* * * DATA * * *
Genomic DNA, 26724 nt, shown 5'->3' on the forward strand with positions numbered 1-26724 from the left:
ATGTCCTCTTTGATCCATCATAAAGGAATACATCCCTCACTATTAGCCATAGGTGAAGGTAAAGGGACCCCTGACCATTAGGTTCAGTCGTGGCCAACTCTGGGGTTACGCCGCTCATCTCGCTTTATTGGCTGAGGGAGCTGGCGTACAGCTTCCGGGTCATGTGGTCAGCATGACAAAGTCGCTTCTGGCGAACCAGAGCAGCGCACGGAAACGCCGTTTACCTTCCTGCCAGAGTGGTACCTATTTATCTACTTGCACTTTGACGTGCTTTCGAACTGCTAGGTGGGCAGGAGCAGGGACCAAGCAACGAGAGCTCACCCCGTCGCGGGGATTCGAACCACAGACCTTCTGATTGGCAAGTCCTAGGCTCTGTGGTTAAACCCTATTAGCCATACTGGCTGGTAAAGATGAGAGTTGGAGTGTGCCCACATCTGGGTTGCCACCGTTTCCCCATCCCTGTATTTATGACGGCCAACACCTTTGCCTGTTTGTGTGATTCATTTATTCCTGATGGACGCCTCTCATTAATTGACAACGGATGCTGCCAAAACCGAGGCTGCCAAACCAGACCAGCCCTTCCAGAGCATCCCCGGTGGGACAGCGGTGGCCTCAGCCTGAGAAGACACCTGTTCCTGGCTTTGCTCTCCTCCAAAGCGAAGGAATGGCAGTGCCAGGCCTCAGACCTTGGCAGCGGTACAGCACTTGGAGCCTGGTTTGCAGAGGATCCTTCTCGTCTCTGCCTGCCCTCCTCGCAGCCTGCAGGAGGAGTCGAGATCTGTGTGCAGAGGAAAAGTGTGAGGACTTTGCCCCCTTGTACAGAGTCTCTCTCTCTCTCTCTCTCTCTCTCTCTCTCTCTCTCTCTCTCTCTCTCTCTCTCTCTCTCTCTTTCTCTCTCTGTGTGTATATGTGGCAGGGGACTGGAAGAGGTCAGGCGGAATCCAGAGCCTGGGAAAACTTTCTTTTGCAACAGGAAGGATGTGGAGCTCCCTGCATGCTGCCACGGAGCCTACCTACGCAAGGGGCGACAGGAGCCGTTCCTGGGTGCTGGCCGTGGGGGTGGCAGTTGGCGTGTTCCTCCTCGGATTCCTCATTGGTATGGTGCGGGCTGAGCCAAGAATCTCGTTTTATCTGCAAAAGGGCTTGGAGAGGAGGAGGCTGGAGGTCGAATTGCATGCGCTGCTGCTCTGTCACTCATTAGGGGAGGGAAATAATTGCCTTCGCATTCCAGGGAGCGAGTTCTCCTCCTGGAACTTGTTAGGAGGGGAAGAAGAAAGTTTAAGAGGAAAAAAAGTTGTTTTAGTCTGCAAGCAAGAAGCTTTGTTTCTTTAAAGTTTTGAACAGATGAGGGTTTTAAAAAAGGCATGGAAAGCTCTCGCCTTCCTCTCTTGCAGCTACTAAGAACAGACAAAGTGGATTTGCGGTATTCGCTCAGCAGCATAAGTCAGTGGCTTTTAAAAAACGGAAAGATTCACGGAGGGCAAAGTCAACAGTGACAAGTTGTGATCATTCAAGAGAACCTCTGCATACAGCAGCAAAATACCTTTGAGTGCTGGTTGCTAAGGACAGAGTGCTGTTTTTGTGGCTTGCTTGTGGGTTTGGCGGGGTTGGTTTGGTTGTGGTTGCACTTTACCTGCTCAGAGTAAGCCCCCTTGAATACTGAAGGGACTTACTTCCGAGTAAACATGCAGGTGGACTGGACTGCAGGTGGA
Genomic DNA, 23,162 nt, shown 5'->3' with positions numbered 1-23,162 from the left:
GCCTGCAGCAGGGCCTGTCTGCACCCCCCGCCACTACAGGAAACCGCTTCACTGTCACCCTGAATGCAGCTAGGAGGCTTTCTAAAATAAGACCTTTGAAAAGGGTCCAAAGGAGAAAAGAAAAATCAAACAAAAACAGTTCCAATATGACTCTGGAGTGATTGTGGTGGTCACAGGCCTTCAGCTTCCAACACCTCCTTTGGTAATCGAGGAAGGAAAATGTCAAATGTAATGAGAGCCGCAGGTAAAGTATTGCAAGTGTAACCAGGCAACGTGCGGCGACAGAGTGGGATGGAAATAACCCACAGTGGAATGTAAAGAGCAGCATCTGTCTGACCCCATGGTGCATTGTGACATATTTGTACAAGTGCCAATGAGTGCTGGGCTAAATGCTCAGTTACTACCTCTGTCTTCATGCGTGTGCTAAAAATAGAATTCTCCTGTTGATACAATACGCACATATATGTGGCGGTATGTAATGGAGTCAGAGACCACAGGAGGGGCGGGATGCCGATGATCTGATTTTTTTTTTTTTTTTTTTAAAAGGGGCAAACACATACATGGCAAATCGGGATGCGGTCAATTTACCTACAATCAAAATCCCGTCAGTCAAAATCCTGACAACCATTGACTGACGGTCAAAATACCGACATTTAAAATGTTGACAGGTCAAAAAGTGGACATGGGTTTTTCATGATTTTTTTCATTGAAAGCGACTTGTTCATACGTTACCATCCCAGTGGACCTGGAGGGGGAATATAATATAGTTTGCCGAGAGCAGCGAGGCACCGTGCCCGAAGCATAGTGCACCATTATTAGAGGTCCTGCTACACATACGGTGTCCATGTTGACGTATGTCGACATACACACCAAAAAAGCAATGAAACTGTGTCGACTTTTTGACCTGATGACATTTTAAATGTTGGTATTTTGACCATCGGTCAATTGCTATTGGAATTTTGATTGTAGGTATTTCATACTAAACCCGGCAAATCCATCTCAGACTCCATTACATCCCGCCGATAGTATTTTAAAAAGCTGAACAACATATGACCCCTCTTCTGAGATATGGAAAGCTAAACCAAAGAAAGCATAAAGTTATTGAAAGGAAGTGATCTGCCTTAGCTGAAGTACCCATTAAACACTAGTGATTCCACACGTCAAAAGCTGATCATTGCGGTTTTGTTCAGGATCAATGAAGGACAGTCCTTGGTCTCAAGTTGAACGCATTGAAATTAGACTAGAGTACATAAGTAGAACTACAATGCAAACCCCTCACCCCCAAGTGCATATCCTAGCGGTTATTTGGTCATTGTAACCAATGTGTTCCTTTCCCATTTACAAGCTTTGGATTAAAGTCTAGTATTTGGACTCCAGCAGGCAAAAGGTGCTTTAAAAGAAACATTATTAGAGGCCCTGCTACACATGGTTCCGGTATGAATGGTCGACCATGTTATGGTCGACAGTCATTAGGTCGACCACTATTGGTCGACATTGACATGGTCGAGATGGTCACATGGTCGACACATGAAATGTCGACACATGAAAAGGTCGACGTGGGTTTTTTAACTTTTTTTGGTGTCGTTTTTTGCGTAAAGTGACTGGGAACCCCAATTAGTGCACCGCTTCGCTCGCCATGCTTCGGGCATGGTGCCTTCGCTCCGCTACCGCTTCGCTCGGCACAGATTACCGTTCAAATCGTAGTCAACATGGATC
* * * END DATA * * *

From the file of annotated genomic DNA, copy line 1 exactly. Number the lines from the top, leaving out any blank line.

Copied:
Genomic DNA, 26724 nt, shown 5'->3' on the forward strand with positions numbered 1-26724 from the left: